Saturday, May 28, 2011

Time in Sweet Caroline (South, that is...)

Hello friends!  After a couple of weeks in Charleston, I decided it was time to write about it and give you a peek at some of what I've been doing, the sights I've been seeing, the people who are quickly becoming my family while I'm here, and the FUN we've been having! 

I really like Charleston.  I love old, historic areas in general, and Charleston definitely exceeds my hopes and expectations.  One of my faovrite things about the city is that people bike all the time.  I brought my bicycle and have been exploring the city - bouncing down cobblestone streets, making note of all of the quaint locally owned coffee shops, enjoying parks, and taking in the scenery along the river.  I have also found a great running route right along the river, complete with great views and a nice breeze the whole way!
Don't you wish you could look a this on your morning run? 

The first week here was spent with just the staff team (which is pretty much an all-star team, if I can just make that quick judgment - we seriously have an amazing staff team and I'm so blessed to work with such great people!)  We had lots of meetings, spent lots of really good intentional time getting to know each other deeply, and also just hung out and had fun together.  A strongly bonded staff team is a really important aspect of a healthy and great summer project. 
One day, we went on a historic boat tour! We learned all sorts of things about the history of Charleston, got to be out on the water, and just enjoyed the river together.  This photo of the famous Cooper River Bridge was taken from the boat.  Charlestonians are really proud of this bridge for some reason.

One thing I have really appreciated about working for Cru is that the organization as a whole really values the overall health of its staff.  We are encouraged to take time for ourselves, take care of our bodies, and do what we need to do to stay healthy in all areas of life - physically, mentally, emotionally, socially, and spiritually.  One way that they really care for our spiritual health is by scheduling a "Day with the Lord" once a month in which we take a whole day to just be alone with God.  No phone calls, students aren't allowed to call us unless there's an emergency, and we just rest and delight in the Lord.  On project we also have time scheduled into our week - both for the staff and the students - for time alone with the Lord.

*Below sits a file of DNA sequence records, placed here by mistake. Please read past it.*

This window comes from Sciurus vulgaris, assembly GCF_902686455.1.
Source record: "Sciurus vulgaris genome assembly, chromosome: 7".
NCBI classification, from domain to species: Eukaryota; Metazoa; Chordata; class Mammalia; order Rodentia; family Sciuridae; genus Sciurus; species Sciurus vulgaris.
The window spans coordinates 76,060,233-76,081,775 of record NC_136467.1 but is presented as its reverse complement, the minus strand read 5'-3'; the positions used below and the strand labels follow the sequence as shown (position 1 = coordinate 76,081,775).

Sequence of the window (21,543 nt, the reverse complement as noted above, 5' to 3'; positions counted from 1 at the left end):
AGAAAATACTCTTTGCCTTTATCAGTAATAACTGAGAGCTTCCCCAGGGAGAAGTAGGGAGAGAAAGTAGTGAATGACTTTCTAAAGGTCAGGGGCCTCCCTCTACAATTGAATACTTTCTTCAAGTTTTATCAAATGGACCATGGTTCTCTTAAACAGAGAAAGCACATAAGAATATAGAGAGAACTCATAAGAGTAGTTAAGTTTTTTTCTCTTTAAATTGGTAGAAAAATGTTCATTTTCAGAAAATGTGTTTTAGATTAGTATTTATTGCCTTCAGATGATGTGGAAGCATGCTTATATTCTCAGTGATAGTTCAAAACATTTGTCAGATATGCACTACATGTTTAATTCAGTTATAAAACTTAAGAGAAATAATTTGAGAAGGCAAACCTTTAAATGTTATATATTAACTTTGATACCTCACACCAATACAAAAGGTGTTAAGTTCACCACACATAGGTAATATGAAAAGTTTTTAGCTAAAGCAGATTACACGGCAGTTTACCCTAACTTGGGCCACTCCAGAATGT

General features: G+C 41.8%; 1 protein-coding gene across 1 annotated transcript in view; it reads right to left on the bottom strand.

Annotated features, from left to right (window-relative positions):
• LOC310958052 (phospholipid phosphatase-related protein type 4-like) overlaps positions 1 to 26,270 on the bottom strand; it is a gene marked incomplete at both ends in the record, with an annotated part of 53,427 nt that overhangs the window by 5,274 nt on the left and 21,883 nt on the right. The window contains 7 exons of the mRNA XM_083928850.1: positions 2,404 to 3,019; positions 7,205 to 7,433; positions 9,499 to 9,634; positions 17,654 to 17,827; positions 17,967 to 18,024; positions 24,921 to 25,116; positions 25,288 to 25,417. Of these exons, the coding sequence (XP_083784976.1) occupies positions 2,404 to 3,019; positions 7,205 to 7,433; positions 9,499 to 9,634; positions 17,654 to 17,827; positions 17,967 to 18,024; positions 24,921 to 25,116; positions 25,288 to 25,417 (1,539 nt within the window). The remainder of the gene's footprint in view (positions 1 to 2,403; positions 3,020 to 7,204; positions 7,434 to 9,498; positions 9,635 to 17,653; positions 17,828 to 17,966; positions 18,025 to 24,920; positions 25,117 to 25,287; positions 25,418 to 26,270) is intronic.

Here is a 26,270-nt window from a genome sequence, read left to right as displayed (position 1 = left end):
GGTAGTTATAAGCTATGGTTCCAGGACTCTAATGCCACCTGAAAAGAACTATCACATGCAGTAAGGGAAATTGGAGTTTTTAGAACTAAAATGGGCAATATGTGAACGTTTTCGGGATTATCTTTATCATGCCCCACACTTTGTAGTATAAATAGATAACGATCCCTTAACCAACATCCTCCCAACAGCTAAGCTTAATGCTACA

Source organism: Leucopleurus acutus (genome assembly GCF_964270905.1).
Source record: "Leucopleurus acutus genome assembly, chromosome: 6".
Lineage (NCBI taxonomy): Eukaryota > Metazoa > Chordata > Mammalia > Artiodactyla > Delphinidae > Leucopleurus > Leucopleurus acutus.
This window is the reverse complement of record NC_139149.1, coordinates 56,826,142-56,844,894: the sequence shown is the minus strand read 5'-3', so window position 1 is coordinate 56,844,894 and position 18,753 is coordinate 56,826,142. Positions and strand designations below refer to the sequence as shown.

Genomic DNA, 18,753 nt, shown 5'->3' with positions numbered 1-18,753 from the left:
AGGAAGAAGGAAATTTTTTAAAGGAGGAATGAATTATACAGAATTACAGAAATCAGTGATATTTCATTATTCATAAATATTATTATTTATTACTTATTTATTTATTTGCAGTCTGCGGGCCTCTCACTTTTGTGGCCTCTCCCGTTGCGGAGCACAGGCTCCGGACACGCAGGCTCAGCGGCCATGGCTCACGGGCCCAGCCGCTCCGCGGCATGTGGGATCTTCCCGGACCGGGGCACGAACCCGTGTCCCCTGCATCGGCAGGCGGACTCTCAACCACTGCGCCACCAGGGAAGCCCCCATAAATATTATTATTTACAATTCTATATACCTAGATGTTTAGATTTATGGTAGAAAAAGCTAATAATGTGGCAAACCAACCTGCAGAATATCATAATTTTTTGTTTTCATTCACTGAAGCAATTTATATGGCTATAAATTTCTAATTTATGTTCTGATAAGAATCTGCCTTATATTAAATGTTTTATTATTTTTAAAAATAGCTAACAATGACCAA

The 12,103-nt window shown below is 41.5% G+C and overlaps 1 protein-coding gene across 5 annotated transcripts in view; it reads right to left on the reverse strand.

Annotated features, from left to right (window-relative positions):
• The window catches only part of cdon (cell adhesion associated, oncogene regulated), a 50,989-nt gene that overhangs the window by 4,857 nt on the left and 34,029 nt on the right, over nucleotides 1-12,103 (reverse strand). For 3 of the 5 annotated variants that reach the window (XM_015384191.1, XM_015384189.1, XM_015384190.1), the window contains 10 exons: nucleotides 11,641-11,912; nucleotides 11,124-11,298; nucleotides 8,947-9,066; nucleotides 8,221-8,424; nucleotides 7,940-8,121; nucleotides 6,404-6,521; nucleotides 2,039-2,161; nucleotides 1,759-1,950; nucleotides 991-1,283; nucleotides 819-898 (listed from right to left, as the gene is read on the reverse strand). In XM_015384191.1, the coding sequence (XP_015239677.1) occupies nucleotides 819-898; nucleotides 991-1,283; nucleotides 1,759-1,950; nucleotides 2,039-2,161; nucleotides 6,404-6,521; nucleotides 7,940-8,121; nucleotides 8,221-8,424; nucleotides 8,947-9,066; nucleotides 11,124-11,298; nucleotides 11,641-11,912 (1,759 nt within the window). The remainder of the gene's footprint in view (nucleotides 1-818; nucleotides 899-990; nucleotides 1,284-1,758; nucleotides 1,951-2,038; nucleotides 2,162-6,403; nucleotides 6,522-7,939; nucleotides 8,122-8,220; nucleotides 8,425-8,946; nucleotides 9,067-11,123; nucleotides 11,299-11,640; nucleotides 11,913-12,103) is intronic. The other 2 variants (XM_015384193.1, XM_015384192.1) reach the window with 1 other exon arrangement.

Sunday afternoon I spent my time with the Lord in this park.  It was lovely.

My new favorite park.  Next time I'm bringing my hammock!
My favorite term is "on the project."  Translated - something fun that was planned for and budgeted into our project cost from the beginning; a.k.a. - we get to do it for free!  One of these lovely events was a minor league baseball game that we went to as a staff team.  Much fun was had by all!

Some of my coworkers - Aaron, Pete, and Sarah - at the baseball game. Sarah is also my roommate for the summer.  She is great.  
In case you though Cru staff people are past their prime and are really boring and no fun at all, I have proof that we can be as crazy as our students!  Once the students arrived, we planned a scavenger hunt for them in downtown Charleston so that they could become familiar with the city.  They got bonus points for finding staff members at some key locations.  I don't think they expected us to disguise ourselves quite as well as some staff did...

Pete and Chad's attempt at thwarting students from finding them.  It worked pretty well.  Also, Chad (on the right) is our project director, a.k.a. - my boss.  Don't you wish he was your boss too?

We really like working together!
So now that students are here, we've been doing a lot of orientation and training for them this week, but in the next few days they'll get into their work schedules and routines, and project will begin to get a steady pace, which we're all pretty excited about.  Today is a day packed full.  We just finished evangelism training, and we're about to head to the beach this afternoon to put that training to use as the students do some initiative evangelism.  Then we have a smoothie night this evening.  It should be a great day.  I'll let you know how the outreach went in the next couple of days! 

Tuesday, May 3, 2011

Looking Back, Building Altars

I read the blog of a friend a few weeks ago who spoke about altars, and it has been resonating with me ever since.  The Old Testament is full of God commanding His people to build altars.  We usually just read those parts quickly, thinking it was some weird Ancient Near Eastern cultural thing that isn't really relevant to us anymore. But this friend pointed out how the Lord isn't really interested in a pile of rocks; the reason He commanded His people to build altars was so that they would remember. The word "memorial" is even often used in these altar-building commands of His.  He knows us initmaely.  He knows how limited our vision is, how we forget so easily the ways He has cared for us, providing for our every need; and go straight into panic mode every time an obstacle comes across our path.